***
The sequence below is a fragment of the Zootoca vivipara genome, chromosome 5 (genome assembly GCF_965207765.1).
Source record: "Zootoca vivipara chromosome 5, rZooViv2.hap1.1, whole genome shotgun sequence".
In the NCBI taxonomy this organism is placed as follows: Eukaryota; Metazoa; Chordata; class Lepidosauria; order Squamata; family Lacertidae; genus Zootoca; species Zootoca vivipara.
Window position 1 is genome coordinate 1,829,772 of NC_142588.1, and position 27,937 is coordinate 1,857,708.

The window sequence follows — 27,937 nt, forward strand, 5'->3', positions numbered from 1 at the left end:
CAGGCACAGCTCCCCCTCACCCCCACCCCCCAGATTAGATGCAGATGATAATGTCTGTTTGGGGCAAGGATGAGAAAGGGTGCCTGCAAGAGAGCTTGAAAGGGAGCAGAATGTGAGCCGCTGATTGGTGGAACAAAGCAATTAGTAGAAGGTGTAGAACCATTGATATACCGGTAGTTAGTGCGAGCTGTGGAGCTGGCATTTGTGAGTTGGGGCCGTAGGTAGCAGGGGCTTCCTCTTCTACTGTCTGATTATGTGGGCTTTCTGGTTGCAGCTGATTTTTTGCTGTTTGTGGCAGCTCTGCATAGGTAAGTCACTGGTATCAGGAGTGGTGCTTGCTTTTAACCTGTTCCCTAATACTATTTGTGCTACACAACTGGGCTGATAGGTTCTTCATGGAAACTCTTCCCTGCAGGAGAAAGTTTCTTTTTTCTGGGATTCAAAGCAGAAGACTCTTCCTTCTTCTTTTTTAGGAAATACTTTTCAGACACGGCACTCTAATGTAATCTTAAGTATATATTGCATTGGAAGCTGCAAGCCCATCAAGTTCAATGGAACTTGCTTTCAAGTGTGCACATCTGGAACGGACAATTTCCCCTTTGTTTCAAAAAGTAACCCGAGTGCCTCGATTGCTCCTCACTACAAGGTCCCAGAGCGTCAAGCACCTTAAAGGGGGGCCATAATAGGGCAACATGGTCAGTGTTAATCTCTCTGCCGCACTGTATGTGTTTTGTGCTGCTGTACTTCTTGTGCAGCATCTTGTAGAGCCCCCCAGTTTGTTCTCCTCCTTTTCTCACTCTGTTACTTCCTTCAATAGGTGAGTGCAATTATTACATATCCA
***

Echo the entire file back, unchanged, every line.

The sequence below is a fragment of the Zootoca vivipara genome, chromosome 5 (genome assembly GCF_965207765.1).
Source record: "Zootoca vivipara chromosome 5, rZooViv2.hap1.1, whole genome shotgun sequence".
In the NCBI taxonomy this organism is placed as follows: Eukaryota; Metazoa; Chordata; class Lepidosauria; order Squamata; family Lacertidae; genus Zootoca; species Zootoca vivipara.
Window position 1 is genome coordinate 1,829,772 of NC_142588.1, and position 27,937 is coordinate 1,857,708.

The window sequence follows — 27,937 nt, forward strand, 5'->3', positions numbered from 1 at the left end:
CAGGCACAGCTCCCCCTCACCCCCACCCCCCAGATTAGATGCAGATGATAATGTCTGTTTGGGGCAAGGATGAGAAAGGGTGCCTGCAAGAGAGCTTGAAAGGGAGCAGAATGTGAGCCGCTGATTGGTGGAACAAAGCAATTAGTAGAAGGTGTAGAACCATTGATATACCGGTAGTTAGTGCGAGCTGTGGAGCTGGCATTTGTGAGTTGGGGCCGTAGGTAGCAGGGGCTTCCTCTTCTACTGTCTGATTATGTGGGCTTTCTGGTTGCAGCTGATTTTTTGCTGTTTGTGGCAGCTCTGCATAGGTAAGTCACTGGTATCAGGAGTGGTGCTTGCTTTTAACCTGTTCCCTAATACTATTTGTGCTACACAACTGGGCTGATAGGTTCTTCATGGAAACTCTTCCCTGCAGGAGAAAGTTTCTTTTTTCTGGGATTCAAAGCAGAAGACTCTTCCTTCTTCTTTTTTAGGAAATACTTTTCAGACACGGCACTCTAATGTAATCTTAAGTATATATTGCATTGGAAGCTGCAAGCCCATCAAGTTCAATGGAACTTGCTTTCAAGTGTGCACATCTGGAACGGACAATTTCCCCTTTGTTTCAAAAAGTAACCCGAGTGCCTCGATTGCTCCTCACTACAAGGTCCCAGAGCGTCAAGCACCTTAAAGGGGGGCCATAATAGGGCAACATGGTCAGTGTTAATCTCTCTGCCGCACTGTATGTGTTTTGTGCTGCTGTACTTCTTGTGCAGCATCTTGTAGAGCCCCCCAGTTTGTTCTCCTCCTTTTCTCACTCTGTTACTTCCTTCAATAGGTGAGTGCAATTATTACATATCCA